The subject of Gaze in the context of this juried show, encapsulates the ways in which we experience the act of looking and being looked at. Ranging in expression and form, the artists selected examine notions of masquerading, visibility and invisibility as well as distortion of time and space. Bonam Kim, Katya Grokhovsky, and Sara Meghdari explore the act of seeing both through concealing and revealing their identities. In their works, the artists gaze directly at the viewer or surroundings and by so doing shift the role of the spectator, turning him or her as the subject. The artists Samantha DiRosa, Andrew Neumann, Alec von Bargen and Nechama Winston use various techniques, manipulations and archival footage to reconfigure reality and highlight different notions about perception. In their works, time, space and perspective are distorted, raising questions of what is (in)visible, fictional or real.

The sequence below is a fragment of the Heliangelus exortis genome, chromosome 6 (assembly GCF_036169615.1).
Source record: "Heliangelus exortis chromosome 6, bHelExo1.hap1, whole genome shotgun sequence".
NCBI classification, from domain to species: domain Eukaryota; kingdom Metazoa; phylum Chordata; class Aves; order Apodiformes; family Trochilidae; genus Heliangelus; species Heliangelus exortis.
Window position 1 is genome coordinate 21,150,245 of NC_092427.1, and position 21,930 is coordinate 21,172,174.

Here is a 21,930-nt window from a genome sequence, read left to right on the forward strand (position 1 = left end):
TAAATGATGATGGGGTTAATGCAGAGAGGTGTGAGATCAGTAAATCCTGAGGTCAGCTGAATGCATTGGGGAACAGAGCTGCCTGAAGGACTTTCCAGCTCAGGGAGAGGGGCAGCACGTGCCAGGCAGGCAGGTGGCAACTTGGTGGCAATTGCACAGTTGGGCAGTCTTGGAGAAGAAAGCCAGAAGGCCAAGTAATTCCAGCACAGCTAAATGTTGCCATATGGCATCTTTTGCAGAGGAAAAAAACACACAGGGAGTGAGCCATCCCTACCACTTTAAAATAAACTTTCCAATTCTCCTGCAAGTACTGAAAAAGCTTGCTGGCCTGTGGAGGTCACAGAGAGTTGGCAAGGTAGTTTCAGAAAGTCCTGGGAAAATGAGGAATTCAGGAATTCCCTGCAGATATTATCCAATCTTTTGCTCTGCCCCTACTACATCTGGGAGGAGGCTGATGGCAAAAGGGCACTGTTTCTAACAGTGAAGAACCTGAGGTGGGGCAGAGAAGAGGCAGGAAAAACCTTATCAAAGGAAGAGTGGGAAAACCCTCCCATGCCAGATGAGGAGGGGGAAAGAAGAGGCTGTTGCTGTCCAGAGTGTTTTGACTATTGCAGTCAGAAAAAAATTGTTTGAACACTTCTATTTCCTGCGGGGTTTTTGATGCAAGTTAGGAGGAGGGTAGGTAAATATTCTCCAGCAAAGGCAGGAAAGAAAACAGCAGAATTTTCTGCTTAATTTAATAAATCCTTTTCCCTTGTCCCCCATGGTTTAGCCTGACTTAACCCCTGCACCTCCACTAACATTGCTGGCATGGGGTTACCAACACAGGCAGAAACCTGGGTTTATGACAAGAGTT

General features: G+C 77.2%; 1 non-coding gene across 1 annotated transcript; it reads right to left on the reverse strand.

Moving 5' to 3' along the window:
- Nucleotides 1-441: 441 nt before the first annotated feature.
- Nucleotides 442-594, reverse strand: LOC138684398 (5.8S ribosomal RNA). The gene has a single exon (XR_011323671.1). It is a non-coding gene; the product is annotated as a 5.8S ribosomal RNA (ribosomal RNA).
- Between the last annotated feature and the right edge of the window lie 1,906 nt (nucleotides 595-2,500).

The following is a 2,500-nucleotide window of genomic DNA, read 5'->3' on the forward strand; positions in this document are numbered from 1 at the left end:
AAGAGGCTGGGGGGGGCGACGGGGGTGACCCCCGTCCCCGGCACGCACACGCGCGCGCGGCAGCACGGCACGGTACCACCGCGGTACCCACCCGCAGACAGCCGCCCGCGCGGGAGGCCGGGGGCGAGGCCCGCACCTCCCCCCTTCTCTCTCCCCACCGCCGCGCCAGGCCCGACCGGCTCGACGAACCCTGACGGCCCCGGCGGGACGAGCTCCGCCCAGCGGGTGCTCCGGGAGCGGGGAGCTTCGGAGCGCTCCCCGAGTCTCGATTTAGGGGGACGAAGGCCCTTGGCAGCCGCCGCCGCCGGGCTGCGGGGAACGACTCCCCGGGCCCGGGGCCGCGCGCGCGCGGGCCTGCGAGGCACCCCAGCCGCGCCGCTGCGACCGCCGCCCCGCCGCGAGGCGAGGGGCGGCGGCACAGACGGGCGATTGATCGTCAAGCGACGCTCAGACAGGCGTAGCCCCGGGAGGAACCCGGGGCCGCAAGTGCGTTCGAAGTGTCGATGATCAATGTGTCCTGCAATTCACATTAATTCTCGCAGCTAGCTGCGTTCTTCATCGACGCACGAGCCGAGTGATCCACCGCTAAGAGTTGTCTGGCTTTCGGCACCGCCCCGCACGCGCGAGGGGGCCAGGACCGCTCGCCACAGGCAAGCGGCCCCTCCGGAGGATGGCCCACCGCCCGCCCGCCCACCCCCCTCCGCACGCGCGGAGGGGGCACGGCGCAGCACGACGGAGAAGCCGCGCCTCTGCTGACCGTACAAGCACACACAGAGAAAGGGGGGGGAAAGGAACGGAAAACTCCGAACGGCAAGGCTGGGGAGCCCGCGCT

Spring welcomes the fresh and new, implying moist raw earth, warming to the sun, buds and shoots, unfurling leaves and fragrant blossoms. Or the cold waves crashing in spring onto a beach littered with driftwood, broken shells and heavy sand cast up from winter storms. It is a time of beginning, and clean starts. Spring Cleaning reminds us that the first time we open the windows and let a cool breeze waft through a room, it lifts our spirits. We anticipate interpretations of fashion that allow us to put on new clothes for the season, with lighter fabrics, revealing different contours and interpretations of the body, framing new identities.